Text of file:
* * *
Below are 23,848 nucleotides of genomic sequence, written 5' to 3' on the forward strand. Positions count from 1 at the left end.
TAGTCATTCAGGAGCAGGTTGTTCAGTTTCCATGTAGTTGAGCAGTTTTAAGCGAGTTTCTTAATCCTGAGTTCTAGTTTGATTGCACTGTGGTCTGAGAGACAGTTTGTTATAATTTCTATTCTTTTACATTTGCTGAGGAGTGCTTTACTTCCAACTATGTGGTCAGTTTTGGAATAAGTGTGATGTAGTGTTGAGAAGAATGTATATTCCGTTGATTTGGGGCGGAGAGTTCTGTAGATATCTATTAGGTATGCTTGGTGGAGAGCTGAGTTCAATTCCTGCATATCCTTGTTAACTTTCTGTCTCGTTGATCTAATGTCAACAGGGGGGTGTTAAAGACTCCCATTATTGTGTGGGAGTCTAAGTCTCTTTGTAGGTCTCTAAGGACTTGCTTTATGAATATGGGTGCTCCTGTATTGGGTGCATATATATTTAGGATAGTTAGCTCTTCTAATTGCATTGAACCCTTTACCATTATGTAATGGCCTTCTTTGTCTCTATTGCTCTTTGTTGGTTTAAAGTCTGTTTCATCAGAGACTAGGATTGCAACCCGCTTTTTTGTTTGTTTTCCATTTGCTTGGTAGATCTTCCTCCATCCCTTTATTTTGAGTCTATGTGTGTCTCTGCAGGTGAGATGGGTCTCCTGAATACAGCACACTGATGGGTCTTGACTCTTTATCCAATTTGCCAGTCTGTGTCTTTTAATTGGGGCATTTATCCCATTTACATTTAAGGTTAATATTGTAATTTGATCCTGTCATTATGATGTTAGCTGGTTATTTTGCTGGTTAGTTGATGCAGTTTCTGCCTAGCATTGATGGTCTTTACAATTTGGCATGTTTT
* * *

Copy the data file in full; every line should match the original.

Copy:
Below are 23,848 nucleotides of genomic sequence, written 5' to 3' on the forward strand. Positions count from 1 at the left end.
TAGTCATTCAGGAGCAGGTTGTTCAGTTTCCATGTAGTTGAGCAGTTTTAAGCGAGTTTCTTAATCCTGAGTTCTAGTTTGATTGCACTGTGGTCTGAGAGACAGTTTGTTATAATTTCTATTCTTTTACATTTGCTGAGGAGTGCTTTACTTCCAACTATGTGGTCAGTTTTGGAATAAGTGTGATGTAGTGTTGAGAAGAATGTATATTCCGTTGATTTGGGGCGGAGAGTTCTGTAGATATCTATTAGGTATGCTTGGTGGAGAGCTGAGTTCAATTCCTGCATATCCTTGTTAACTTTCTGTCTCGTTGATCTAATGTCAACAGGGGGGTGTTAAAGACTCCCATTATTGTGTGGGAGTCTAAGTCTCTTTGTAGGTCTCTAAGGACTTGCTTTATGAATATGGGTGCTCCTGTATTGGGTGCATATATATTTAGGATAGTTAGCTCTTCTAATTGCATTGAACCCTTTACCATTATGTAATGGCCTTCTTTGTCTCTATTGCTCTTTGTTGGTTTAAAGTCTGTTTCATCAGAGACTAGGATTGCAACCCGCTTTTTTGTTTGTTTTCCATTTGCTTGGTAGATCTTCCTCCATCCCTTTATTTTGAGTCTATGTGTGTCTCTGCAGGTGAGATGGGTCTCCTGAATACAGCACACTGATGGGTCTTGACTCTTTATCCAATTTGCCAGTCTGTGTCTTTTAATTGGGGCATTTATCCCATTTACATTTAAGGTTAATATTGTAATTTGATCCTGTCATTATGATGTTAGCTGGTTATTTTGCTGGTTAGTTGATGCAGTTTCTGCCTAGCATTGATGGTCTTTACAATTTGGCATGTTTT